When June Carter Cash wrote “Ring of Fire” back in the early 60s, it’s unlikely that the Peruvian indie pop scene of the future was at the forefront of her mind. Maybe it was, although popular music legend tells us her love for Big Johnny inspired the song. Now, over 50 years later and several thousand miles to the south, the hugely catchy chorus of “Ring of Fire” (“And it burns, burns, burns/the ring of fire”) finds resonance in the new single from Lima’s modern-day psychedelic highwaymen Kanaku y El Tigre.
Of course, “burn, burn, burn” means “Quema, quema, quema,” the song title in question, which is taken from Kanaku’s eponymous album. With Johnny Cash widely known as The Man in Black, this could be The Music Video in Hyper-Fluorescent Neon Pink, as the band brings their disco carnage to a hook based on the tortured cries of the tripping. The setting adds to the kaleidoscopic horror, with the band taking the roles of inmates at Dr. Leary’s Institute of Rampaging Hallucinations. The unrelenting heave of the track’s percussive core stokes the video’s sense of chaos even further.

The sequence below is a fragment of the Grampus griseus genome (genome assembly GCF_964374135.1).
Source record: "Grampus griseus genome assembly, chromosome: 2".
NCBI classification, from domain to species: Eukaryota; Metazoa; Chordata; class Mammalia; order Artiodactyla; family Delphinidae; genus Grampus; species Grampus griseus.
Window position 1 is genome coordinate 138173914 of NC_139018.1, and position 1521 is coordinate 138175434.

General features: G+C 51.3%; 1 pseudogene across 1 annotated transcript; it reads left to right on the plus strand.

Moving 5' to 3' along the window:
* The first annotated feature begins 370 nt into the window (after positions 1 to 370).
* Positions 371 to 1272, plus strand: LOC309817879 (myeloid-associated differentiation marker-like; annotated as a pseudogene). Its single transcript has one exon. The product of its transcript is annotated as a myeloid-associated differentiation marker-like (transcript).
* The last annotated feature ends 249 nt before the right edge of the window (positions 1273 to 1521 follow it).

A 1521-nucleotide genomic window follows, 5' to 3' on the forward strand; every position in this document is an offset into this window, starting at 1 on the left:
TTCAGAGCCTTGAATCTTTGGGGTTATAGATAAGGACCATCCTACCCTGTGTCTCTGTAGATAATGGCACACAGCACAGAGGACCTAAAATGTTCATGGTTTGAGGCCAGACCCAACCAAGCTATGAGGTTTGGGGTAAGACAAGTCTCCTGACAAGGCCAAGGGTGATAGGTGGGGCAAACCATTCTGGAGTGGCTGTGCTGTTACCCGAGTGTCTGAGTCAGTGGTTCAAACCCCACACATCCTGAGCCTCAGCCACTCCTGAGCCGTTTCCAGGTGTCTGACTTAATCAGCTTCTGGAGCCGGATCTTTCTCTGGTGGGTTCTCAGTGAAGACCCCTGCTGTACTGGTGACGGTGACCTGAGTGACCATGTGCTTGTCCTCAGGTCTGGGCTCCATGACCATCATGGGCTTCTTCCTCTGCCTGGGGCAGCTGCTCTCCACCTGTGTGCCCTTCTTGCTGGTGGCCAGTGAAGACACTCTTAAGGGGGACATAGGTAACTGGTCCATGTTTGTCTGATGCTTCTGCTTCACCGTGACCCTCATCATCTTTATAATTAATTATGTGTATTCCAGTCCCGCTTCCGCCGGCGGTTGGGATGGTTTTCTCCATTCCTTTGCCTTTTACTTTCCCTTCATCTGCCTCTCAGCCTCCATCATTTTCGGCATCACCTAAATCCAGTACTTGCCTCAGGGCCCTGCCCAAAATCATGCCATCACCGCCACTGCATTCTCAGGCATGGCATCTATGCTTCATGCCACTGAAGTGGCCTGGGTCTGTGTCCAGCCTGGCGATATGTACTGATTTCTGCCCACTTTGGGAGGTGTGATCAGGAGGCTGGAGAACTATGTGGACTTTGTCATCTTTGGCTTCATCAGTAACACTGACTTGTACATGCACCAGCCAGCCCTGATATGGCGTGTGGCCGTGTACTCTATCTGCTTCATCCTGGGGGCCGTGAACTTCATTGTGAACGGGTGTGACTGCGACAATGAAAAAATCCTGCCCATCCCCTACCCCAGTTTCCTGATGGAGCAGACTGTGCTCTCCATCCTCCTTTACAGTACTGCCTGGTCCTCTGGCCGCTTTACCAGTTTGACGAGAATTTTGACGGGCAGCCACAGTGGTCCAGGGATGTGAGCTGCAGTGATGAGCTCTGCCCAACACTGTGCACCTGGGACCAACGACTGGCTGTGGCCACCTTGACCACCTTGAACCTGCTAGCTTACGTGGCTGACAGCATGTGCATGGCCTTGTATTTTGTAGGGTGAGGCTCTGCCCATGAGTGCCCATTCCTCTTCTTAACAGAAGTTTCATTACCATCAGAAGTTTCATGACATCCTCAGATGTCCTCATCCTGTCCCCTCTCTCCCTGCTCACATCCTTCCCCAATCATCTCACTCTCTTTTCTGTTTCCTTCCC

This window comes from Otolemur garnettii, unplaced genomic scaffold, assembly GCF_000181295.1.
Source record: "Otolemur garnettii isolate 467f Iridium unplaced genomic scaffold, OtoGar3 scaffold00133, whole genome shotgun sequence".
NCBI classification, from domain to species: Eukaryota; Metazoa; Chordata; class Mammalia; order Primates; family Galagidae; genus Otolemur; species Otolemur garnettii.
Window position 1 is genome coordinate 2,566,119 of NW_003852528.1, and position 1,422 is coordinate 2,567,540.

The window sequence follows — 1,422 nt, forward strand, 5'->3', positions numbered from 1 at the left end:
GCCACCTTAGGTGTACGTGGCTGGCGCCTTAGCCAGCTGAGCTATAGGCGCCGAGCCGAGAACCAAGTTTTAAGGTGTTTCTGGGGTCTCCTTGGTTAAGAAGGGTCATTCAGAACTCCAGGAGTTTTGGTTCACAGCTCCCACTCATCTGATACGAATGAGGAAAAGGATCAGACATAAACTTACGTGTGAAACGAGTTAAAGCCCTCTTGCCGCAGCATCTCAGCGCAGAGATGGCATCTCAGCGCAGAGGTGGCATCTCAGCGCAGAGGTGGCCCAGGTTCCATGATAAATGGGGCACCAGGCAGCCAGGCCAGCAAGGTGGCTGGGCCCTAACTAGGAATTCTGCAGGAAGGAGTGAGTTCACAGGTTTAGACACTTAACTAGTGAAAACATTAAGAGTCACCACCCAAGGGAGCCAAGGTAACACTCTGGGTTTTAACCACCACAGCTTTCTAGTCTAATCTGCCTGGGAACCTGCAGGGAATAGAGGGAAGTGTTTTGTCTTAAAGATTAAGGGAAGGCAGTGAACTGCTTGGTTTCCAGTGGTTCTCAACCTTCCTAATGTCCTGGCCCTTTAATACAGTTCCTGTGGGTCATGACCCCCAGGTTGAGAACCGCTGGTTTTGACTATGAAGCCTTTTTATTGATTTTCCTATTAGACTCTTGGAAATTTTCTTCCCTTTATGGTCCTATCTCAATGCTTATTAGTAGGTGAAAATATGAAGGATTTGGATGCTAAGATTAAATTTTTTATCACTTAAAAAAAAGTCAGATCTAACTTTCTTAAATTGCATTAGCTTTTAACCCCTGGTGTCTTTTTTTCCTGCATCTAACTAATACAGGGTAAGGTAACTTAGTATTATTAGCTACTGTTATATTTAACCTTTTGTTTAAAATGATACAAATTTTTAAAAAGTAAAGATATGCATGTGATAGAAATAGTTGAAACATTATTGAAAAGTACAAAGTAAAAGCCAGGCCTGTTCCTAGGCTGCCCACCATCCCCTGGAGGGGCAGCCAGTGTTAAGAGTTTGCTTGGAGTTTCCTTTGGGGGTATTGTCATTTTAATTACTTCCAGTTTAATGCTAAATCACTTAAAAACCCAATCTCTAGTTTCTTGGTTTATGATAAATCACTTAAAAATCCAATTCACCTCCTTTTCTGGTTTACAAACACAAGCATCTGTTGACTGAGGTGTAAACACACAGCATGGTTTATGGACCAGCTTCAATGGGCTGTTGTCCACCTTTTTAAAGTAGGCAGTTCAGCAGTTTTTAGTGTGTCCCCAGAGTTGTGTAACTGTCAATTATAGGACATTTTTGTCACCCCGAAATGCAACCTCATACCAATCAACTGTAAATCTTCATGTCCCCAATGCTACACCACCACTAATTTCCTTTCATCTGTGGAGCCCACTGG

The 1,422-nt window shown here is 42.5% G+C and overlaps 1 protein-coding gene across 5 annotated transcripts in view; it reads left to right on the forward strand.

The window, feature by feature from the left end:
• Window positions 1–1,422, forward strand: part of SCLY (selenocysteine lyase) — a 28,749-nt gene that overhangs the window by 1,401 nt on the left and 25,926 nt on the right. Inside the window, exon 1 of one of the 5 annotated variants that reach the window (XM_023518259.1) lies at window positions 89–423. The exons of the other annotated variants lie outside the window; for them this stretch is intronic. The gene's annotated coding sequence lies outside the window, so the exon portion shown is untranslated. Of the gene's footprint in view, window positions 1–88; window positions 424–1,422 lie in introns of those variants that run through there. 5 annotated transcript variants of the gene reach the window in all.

In the words of singer Nico Saba, who co-directed the video with Mikael Stornfelt, “the song evokes a primitive intensity and sensuality, in which band members seem to be calling on a species of sinister spirits that take control of their soulless bodies.” If that doesn’t sound like drugs to you, it may be that music and the counterculture are now so entwined that one is indecipherable from the other. Or maybe you just need to find a better dealer.
As a full-fledged admirer of anything that avoids choruses in favor of soaring intensity, I find much to applaud in “Quema Quema Quema.” It also marks a notable shift from much of the other material on Kanaku y El Tigre’s latest album, which fuses Peruvian rhythms with folk and the indie poppiness of innocent youth. But this is different. This is fire. Johnny and June would have loved it.